And let’s face it, this town has not distinguished itself in the development allowed in many of the old lanes.
Back to the draft plan. In the middle of it all, the horseshoe bat gets prime mention in the plan. I can’t understand the horseshoe bat’s import… and have to digress a bit here again. The lesser horseshoe bat gets a whole page to himself. I blinked a bit here. Is this about the jarvey horses and my bad eyesight? No, the lesser horsehoe bat.
Actually, he is actually in good condition we are told. Great! However, he could be disturbed by artificial lighting. Okay! Right!
On a morning where deer – also protected – are hopping in front of motorists and taking up car parking spaces in Beech Road, I would have thought they deserved a mention in a draft plan for their impact on the town, if only to protect humans?
But away from the deer and the bats. If I were a resident of Green and Pound Lanes and Lower New Street, and maybe Sunnyhill, I would be watching my little back garden roost like the proverbial hawk.
Submissions can be made until June 15.
Picture This announce Killarney gigs
Following on from being the fastest act ever to sell out the Gleneagle INEC Arena, with tickets going in under five minutes, Picture This have announced their only Irish shows of 2021 with a three-night run at the Killarney venue on December 16 -18. These exclusive gigs coincide with the release of their brand-new album […]
Following on from being the fastest act ever to sell out the Gleneagle INEC Arena, with tickets going in under five minutes, Picture This have announced their only Irish shows of 2021 with a three-night run at the Killarney venue on December 16 -18.
These exclusive gigs coincide with the release of their brand-new album ‘Life in Colour’ set to be released June 25 via Republic Records.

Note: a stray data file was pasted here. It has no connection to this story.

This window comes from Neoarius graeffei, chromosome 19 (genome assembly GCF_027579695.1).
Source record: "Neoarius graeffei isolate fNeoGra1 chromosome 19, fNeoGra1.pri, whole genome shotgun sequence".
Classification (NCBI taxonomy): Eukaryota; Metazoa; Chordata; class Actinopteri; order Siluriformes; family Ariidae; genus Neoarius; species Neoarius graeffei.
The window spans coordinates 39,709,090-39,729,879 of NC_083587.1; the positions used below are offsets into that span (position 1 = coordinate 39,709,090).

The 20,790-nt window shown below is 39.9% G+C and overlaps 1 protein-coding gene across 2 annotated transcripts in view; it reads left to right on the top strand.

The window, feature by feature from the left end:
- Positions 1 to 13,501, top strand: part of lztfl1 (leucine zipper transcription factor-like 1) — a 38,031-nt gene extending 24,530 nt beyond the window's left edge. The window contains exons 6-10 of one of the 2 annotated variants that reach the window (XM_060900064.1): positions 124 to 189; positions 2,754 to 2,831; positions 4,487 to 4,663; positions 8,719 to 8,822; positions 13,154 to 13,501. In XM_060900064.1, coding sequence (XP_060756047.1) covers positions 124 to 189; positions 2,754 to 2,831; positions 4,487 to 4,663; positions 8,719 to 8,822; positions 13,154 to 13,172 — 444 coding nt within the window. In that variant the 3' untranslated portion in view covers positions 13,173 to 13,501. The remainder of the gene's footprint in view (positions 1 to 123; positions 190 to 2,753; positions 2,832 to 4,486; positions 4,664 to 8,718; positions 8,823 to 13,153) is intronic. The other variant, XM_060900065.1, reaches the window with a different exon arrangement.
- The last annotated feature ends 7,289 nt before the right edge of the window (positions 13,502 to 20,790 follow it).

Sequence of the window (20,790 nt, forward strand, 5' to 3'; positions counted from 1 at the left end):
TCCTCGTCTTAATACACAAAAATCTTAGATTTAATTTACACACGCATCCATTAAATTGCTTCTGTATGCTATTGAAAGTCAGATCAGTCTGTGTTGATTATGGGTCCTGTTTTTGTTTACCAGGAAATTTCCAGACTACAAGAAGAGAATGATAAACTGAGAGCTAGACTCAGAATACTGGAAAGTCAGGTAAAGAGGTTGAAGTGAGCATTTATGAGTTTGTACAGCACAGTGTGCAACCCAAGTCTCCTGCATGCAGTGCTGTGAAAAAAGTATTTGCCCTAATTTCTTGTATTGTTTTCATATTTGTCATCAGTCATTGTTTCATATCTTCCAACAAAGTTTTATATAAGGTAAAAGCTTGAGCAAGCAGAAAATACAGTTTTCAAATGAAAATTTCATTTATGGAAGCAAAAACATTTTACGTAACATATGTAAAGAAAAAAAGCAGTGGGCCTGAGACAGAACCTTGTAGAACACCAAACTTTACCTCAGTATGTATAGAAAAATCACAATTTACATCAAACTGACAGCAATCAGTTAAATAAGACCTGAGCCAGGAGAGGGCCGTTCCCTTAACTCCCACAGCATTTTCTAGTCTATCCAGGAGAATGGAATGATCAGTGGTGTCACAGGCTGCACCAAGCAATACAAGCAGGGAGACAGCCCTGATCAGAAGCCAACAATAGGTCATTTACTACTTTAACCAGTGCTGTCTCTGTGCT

“We are so excited to be playing at the INEC Arena this December,” Picture This frontman, Ryan Hennessy said.
“It is a place that holds many fond memories for us from starting out in the Acoustic Club to selling out the arena in record time. We have missed the atmosphere and the people so much and can’t wait to be reunited!”
Representing music’s biggest global underdog story, Picture This have unassumingly captivated listeners in every corner of the world, amassing nearly 300 million total streams, selling out stadiums, and inspiring praise from Billboard, ThisSongIsSick, and many more.
Their new album ‘Life in Colour’ boasts hits such as ‘Things Are Different’, ‘LA House Party’ and ‘Unconditional’. Thus far, tracks from the record have already gathered over 25 million total streams and counting prior to its arrival.
Tickets from €49.90 plus booking fees for these exclusive shows go on sale this Friday at 9am www.inec.ie and www.ticketmaster.ie.
Renowned chef to host men’s charity cookery demo
To celebrate International Men’s Health Week, cancer support charity Recovery Haven Kerry has organised a live cookery demonstration with renowned chef, Mark Doe.
It takes place on Tuesday next, June 15.
Open to all men dealing with cancer, the free Zoom cook-along event will take place from 6.30pm to 7.30pm, where the famous Just Cooking cookery school founder will share some of his expertise with participants.
Mark has chosen a simple marinated chicken in pitta bread with wedges and coleslaw as his dish of choice for the evening, and will be taking participants through the steps to create their very own meal via this live cook-along event.
“We wanted to do something special to mark International Men’s Health Week and we are honoured that Mark has agreed to come on board to host this exciting event,” Recovery Haven manager Siobhan MacSweeney said.
“The free event is open to all men who are dealing with cancer, not just our own clients, so we are encouraging as many men as possible to sign up for what promises to be a great, fun evening.”
Anyone interested in taking part is required to register in advance by phoning Recovery Haven Kerry on 066 7192122.
Once registered you will receive a Zoom link to join the cook-along on the evening as well as the list of ingredients you will need.
Loss of Kerry to Dublin route a “severe blow”